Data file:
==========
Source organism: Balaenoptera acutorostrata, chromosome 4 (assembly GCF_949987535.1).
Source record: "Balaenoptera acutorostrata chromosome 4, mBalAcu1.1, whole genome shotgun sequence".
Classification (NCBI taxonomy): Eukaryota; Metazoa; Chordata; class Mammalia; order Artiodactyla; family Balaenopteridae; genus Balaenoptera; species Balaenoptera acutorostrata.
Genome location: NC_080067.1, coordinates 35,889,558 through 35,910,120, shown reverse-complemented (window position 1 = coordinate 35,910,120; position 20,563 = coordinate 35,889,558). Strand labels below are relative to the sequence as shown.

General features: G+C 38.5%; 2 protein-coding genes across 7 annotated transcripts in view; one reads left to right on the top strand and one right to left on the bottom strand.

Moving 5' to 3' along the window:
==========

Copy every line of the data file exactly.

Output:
Source organism: Balaenoptera acutorostrata, chromosome 4 (assembly GCF_949987535.1).
Source record: "Balaenoptera acutorostrata chromosome 4, mBalAcu1.1, whole genome shotgun sequence".
Classification (NCBI taxonomy): Eukaryota; Metazoa; Chordata; class Mammalia; order Artiodactyla; family Balaenopteridae; genus Balaenoptera; species Balaenoptera acutorostrata.
Genome location: NC_080067.1, coordinates 35,889,558 through 35,910,120, shown reverse-complemented (window position 1 = coordinate 35,910,120; position 20,563 = coordinate 35,889,558). Strand labels below are relative to the sequence as shown.

General features: G+C 38.5%; 2 protein-coding genes across 7 annotated transcripts in view; one reads left to right on the top strand and one right to left on the bottom strand.

Moving 5' to 3' along the window: